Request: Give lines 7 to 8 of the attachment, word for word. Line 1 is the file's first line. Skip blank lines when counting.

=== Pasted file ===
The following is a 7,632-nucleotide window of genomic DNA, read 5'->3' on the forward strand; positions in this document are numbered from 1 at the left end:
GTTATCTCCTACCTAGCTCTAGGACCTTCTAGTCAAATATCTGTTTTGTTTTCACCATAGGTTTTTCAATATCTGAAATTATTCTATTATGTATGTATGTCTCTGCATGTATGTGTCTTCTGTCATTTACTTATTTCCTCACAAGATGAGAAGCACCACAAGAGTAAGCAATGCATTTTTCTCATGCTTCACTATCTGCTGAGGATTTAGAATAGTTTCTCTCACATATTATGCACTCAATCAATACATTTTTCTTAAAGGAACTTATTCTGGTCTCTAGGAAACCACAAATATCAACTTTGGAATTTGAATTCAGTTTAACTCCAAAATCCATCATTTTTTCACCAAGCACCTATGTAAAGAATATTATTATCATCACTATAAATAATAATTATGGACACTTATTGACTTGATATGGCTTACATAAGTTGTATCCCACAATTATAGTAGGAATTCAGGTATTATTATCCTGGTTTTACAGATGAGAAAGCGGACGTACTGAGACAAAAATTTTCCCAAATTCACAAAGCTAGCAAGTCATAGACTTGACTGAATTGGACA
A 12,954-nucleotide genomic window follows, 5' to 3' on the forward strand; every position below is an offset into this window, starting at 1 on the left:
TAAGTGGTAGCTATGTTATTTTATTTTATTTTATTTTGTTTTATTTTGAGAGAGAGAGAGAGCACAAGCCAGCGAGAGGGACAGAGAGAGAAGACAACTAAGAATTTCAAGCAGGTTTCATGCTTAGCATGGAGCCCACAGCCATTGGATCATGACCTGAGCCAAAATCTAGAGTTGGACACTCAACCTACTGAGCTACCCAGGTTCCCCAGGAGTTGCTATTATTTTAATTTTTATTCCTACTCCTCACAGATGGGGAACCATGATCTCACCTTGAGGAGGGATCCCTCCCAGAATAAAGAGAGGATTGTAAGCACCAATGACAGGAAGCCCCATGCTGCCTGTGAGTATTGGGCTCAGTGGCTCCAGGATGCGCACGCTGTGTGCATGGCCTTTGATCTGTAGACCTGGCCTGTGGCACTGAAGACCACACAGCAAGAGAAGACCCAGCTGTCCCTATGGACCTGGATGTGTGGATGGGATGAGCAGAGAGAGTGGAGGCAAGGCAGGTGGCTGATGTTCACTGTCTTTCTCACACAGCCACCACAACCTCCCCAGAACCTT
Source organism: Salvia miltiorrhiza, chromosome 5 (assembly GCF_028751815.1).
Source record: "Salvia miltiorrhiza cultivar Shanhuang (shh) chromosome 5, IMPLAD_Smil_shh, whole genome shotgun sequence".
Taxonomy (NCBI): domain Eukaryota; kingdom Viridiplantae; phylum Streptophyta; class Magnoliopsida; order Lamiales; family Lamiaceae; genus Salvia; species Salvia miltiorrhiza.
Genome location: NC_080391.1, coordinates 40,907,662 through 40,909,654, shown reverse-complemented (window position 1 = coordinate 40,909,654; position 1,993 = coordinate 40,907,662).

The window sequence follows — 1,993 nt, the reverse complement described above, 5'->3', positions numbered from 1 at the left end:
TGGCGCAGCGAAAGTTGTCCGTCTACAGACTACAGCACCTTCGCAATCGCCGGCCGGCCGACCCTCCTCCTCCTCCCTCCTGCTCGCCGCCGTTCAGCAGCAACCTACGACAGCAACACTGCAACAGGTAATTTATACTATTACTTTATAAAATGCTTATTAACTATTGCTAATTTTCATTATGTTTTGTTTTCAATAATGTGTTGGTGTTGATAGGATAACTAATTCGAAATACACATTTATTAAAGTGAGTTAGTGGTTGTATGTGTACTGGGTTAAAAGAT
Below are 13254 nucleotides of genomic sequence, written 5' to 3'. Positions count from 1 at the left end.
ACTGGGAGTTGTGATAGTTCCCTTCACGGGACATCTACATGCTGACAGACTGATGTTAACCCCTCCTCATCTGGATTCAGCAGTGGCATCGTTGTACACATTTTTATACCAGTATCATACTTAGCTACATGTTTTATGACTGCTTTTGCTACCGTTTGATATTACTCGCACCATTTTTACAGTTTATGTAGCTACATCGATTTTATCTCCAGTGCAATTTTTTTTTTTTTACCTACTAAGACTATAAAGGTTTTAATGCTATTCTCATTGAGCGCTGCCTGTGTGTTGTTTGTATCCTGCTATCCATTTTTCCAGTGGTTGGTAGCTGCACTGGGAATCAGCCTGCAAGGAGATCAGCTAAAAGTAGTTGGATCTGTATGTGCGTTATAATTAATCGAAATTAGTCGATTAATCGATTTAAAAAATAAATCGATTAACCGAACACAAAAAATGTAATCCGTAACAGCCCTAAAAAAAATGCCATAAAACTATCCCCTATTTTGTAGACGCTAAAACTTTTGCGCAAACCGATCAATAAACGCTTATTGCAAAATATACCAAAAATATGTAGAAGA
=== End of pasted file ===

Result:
Taxonomy (NCBI): domain Eukaryota; kingdom Viridiplantae; phylum Streptophyta; class Magnoliopsida; order Lamiales; family Lamiaceae; genus Salvia; species Salvia miltiorrhiza.
Genome location: NC_080391.1, coordinates 40,907,662 through 40,909,654, shown reverse-complemented (window position 1 = coordinate 40,909,654; position 1,993 = coordinate 40,907,662).